Hindi lyrics are no bar to the global appeal of his music, discovers Amrita Singh.
Suryakant Sawhney looks every bit the archetypal 'artist'. With his lanky frame, mysterious aura and brooding eyes, the 32-year-old musician has become the face of the indie music scene.
He spearheads two widely acclaimed and musically diverse projects -- the Peter Cat Recording Co and Lifafa.
While the former is a Delhi-based jazz band, the latter is a solo electronic music project.
Music wasn't always his first choice of artistic expression. Sawhney was studying animation in San Francisco when he decided to take the plunge.
"In 2010, it became clear that I would never have enough money to make films and so music felt like a good way to start my journey," he says.
However, he didn't entirely abandon his love of film and cinematic aesthetics. Each of his songs almost requires you to close your eyes and work with the imagery created by the powerful, philosophical lyrics.
Sawhney was born in Gurugram and spent a major part of his childhood aboard a commercial ship that sailed around the Mediterranean as his father was in the merchant navy.
When he lost his father as a young teenager, he moved back to live in Gurugram with his mother.
His musical roots had been established by then, as his early years were spent in a family that gave ear to both Western and Indian music.
His mother was an ardent bhajan singer while his father introduced him to Western music.
The result: A musician inspired by a wide-ranging pantheon of musical greats, from Mohammed Rafi and Mukesh to Dean Martin.
"I'm clearly a product of two worlds colliding," says Sawhney as the music he creates, both with his band and as Lifafa, is marked by its ability to experiment with a diverse mix of genres, sounds and even languages.
His musical journey began with the Peter Cat Recording Co in 2009 (the name was birthed in Kolkata's Peter Cat restaurant).
Sawhney is lead vocalist and guitarist, Karan Singh plays the drums, Dhruv Bhola the bass and samples, Rohit Gupta the keyboard and trumpet, and Kartik Sundareshan Pillai plays everything from the keyboard to the guitar and manages electronics.
The band released its first album titled Sinema (here's the cinematic motif) two years later. The song Pariquel was later adapted in Hindi as Jaanam for Dibakar Banerjee's film Detective Byomkesh Bakshy!.
Sawhney is an old-school singer, one whose deep voice is impressive, moving and expressive.
The lyrics, almost always in English, are melancholic, but set to cheerful, often foot-tapping melodies and rhythms.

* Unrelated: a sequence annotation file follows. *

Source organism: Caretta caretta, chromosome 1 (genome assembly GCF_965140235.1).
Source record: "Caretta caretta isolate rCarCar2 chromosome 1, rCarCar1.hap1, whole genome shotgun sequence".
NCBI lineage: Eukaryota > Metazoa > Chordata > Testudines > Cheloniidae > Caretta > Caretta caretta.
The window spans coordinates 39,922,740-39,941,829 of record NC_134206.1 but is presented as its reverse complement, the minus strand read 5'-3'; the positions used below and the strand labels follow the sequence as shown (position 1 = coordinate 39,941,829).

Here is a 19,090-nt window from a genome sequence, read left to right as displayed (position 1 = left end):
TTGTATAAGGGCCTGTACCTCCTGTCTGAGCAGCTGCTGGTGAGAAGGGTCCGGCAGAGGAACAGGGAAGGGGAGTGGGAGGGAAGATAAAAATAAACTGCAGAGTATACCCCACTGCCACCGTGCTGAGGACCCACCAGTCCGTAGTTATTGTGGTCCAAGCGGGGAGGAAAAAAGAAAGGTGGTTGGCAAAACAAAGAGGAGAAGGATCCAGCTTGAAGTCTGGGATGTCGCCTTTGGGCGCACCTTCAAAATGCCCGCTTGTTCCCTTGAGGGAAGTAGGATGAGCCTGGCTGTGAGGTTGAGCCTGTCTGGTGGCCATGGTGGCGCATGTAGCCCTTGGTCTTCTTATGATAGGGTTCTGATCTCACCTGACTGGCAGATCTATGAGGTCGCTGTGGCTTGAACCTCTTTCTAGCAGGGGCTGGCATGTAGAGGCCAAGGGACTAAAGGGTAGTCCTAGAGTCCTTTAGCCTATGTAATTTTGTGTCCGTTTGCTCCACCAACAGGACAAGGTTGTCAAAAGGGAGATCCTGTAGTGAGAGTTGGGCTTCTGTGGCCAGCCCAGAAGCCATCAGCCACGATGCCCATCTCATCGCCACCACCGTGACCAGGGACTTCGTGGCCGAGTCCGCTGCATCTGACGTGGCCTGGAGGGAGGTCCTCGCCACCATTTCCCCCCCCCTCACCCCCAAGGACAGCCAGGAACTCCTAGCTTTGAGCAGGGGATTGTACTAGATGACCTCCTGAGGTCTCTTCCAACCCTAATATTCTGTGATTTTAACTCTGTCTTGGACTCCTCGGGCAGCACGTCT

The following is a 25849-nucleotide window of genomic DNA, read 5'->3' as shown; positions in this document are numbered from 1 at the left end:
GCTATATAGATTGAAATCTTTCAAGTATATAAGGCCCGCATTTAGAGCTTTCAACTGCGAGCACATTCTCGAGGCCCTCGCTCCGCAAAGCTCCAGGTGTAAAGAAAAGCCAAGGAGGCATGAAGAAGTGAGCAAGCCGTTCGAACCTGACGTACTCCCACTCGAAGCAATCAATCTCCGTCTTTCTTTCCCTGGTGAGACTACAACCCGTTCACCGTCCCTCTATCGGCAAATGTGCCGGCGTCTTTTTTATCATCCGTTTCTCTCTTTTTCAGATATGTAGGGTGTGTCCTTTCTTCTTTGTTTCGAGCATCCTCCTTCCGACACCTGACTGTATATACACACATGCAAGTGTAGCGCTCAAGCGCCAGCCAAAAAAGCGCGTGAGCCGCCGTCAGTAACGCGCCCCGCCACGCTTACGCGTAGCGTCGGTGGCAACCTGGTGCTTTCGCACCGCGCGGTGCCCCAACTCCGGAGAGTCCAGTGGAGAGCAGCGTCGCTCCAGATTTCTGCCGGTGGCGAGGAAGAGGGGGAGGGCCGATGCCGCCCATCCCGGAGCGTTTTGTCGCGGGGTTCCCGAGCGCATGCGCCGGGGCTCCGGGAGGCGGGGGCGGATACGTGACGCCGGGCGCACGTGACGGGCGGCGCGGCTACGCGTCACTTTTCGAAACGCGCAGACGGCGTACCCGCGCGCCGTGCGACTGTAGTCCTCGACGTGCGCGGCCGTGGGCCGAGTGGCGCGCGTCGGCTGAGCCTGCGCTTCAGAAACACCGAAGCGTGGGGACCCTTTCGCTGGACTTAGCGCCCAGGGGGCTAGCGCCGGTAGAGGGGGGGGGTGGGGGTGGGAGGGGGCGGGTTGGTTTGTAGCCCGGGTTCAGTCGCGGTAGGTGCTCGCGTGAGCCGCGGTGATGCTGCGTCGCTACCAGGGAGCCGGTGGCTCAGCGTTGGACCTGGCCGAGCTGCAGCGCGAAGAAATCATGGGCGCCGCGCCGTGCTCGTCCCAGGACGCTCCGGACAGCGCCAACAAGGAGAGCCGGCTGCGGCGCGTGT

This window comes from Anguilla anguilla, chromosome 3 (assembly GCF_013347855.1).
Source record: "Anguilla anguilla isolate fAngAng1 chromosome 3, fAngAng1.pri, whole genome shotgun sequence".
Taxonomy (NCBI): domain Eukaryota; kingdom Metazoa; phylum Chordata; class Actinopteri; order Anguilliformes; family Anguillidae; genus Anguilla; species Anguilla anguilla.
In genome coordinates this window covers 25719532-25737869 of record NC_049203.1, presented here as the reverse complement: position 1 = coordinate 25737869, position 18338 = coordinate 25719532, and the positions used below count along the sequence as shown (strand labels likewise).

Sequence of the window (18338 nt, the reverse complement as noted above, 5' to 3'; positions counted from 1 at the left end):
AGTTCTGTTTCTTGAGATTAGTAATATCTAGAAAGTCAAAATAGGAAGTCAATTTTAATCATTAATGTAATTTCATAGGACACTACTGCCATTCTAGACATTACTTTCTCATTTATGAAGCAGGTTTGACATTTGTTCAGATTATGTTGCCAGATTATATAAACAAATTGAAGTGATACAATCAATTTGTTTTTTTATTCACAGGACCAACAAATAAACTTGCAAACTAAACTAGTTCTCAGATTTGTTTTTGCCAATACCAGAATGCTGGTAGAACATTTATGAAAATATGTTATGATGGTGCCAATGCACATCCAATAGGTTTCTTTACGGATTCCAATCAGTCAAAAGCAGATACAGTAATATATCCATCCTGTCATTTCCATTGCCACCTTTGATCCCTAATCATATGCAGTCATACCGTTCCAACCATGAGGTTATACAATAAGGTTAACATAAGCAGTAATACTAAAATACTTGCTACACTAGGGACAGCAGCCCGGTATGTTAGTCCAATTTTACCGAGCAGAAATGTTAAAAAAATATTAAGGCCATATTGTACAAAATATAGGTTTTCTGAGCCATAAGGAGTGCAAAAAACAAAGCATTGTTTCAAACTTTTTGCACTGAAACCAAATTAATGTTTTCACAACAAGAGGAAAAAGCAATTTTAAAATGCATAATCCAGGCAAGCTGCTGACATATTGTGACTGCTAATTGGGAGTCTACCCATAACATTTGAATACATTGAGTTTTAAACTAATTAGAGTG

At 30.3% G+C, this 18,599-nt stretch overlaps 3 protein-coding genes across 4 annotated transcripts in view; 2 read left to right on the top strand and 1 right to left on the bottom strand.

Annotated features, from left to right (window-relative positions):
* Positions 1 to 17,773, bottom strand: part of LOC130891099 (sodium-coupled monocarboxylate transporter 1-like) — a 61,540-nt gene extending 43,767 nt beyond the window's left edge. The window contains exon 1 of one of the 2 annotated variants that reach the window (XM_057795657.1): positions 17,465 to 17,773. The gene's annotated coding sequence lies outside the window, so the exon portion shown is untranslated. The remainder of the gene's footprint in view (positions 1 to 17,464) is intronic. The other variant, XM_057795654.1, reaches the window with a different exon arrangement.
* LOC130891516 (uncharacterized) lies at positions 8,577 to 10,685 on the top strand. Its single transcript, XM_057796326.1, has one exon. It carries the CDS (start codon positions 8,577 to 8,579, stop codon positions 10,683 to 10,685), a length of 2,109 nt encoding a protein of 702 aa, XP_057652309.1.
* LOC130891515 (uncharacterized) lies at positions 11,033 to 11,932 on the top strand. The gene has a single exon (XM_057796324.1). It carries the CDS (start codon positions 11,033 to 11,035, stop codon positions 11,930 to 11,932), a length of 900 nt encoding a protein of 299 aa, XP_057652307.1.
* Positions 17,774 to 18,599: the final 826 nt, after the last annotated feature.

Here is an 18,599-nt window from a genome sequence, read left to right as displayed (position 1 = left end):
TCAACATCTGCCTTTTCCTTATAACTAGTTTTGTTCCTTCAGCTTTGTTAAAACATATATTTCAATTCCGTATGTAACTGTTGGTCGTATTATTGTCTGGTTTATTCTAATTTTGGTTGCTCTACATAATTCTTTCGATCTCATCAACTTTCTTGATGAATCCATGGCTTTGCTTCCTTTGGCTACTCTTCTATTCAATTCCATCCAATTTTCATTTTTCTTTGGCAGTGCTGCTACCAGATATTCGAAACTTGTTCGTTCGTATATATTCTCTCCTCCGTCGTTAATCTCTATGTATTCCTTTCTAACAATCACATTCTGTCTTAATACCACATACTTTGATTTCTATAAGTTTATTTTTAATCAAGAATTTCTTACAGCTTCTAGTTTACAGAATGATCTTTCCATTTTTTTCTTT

His music, while inspired by jazz, rarely sticks to the genre and has elements of rock, synth, electronica, and gypsy music (this is not an exhaustive list).
From performing at restaurants in Delhi's Hauz Khas village to creating live music in Paris in 2019 at Rock en SeIne, PCRC has come a long way.
Their latest album, Bismillah, was released in June last year and is one of their smoothest and most accessible albums, catapulting the band into unmatched indie popularity.
PCRC's tracks have become essential music for the woke and hip youngster. A large crowd attended their gig in October 2019 to celebrate the success of Bismillah in Delhi at Qla, a large, upscale restaurant that overlooks the Qutb Minar.
Sawhney's "artistic process" is almost classically chaotic. "I always archive or record little fragments of ideas or melodies which come to me and at some point in time, they transform into songs. A part of my brain is constantly thinking about music, I suppose."
His unstructured musical methods found a new avenue in electronic music, in Lifafa. Sawhney chose the name -- lifafa means 'envelope' in Hindi -- also because it refers to "enveloping" in electronic music, which is the way a sound rises and decays over time.
The scattered, spatial electronic music might have been a little too experimental for Indian audiences when it first launched in 2015.
But in January last year, Sawhney dropped his self-produced album Jaago onto unsuspecting listeners and somehow found instant popularity.
Overtly political Hindi lyrics, old Indian pop-inspired sounds, low-fidelity production quality (in which elements usually regarded as imperfections of a recording or a performance are audible) and natural, relatable sounds such as the sound of traffic, suddenly made him an 'it' artist.
Sawhney has taken inspiration from major British electronica artists Burial and James Blake, but has made Lifafa a homegrown project that steers clear of exoticising a bygone era of Indian music.
One of the album's songs, also called Jaago, is almost a political anthem that begins with Doob raha hai yeh desh (This country is drowning).
It is a hard-hitting, groovy beast of a song that even people who dislike electronica are drawn to.
Hindi lyrics are no bar to the global appeal of his kind of electronica. "Lifafa, of course, works best in India, considering the language and context, but I've had some fantastic shows abroad with it, including one in Portugal where a couple decided to get married during my performance and then asked me to announce it for them," he says.
As both PCRC and Lifafa have managed to appeal to niche and mass audiences in India and abroad, Sawhney can focus on writing new music and traversing the world to connect with people and cultures through his music while French-label Panache and Indian-label Pagal Haina manage marketing and promotions.
On being asked what he likes more, being the frontman of PCRC or being Lifafa, Sawhney says creating live music and travelling with band mates is always more fun, even though Lifafa is a project that he can call his own.
"While PCRC has grown up in India, I do feel it is something meant for the entire planet and not just here. That is the real goal of the project, to become something transcultural and transnational."